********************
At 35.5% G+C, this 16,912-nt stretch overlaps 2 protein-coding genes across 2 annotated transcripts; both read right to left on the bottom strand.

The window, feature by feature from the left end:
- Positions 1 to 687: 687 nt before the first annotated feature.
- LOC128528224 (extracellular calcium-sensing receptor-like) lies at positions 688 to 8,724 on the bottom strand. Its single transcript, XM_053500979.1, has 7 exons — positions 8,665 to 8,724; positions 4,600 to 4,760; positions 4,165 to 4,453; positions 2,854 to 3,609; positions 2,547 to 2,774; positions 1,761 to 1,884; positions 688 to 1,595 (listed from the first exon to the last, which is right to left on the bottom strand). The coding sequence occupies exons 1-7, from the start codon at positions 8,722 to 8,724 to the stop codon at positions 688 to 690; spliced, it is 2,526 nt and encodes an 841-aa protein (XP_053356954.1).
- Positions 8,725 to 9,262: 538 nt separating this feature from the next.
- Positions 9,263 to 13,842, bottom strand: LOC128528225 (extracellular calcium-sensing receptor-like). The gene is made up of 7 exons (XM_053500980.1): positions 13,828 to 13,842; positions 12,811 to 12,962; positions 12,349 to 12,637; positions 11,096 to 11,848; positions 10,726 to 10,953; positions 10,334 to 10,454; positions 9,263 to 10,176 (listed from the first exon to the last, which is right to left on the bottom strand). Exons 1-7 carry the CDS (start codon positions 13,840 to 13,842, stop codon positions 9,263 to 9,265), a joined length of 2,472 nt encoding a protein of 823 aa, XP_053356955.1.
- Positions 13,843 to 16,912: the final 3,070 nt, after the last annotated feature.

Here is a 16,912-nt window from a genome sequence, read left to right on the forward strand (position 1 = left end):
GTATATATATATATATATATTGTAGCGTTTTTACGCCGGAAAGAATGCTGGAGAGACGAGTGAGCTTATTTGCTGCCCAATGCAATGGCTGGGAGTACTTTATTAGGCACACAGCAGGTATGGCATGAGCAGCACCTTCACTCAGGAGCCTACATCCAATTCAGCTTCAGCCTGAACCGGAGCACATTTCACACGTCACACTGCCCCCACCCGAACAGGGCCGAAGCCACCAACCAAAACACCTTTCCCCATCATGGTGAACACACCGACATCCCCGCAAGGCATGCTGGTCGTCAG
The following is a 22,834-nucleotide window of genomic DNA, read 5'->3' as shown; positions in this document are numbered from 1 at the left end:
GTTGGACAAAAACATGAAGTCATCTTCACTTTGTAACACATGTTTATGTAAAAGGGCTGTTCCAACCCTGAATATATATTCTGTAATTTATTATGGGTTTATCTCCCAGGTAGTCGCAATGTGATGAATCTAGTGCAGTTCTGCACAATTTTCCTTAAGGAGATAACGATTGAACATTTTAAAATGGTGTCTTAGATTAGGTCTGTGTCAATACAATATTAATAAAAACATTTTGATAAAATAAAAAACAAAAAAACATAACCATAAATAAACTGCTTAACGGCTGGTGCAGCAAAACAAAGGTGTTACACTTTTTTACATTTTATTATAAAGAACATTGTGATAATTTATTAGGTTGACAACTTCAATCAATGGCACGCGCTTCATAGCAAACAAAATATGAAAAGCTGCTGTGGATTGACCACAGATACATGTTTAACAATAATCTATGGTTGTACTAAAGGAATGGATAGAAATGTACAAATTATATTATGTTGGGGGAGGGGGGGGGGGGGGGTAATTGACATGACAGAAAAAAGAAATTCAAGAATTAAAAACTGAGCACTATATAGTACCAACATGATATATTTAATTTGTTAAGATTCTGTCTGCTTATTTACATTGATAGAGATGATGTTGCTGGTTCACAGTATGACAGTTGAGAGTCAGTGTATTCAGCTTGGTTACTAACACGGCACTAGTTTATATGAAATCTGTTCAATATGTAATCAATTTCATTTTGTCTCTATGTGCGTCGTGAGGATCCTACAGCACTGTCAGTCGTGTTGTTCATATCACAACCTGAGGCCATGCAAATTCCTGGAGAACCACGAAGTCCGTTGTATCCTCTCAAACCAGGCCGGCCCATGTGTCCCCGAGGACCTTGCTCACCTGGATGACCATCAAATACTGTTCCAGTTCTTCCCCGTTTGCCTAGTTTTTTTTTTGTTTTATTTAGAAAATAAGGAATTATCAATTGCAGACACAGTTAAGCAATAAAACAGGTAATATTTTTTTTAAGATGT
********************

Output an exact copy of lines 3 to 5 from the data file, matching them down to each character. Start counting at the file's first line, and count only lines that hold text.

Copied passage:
- Positions 1 to 687: 687 nt before the first annotated feature.
- LOC128528224 (extracellular calcium-sensing receptor-like) lies at positions 688 to 8,724 on the bottom strand. Its single transcript, XM_053500979.1, has 7 exons — positions 8,665 to 8,724; positions 4,600 to 4,760; positions 4,165 to 4,453; positions 2,854 to 3,609; positions 2,547 to 2,774; positions 1,761 to 1,884; positions 688 to 1,595 (listed from the first exon to the last, which is right to left on the bottom strand). The coding sequence occupies exons 1-7, from the start codon at positions 8,722 to 8,724 to the stop codon at positions 688 to 690; spliced, it is 2,526 nt and encodes an 841-aa protein (XP_053356954.1).
- Positions 8,725 to 9,262: 538 nt separating this feature from the next.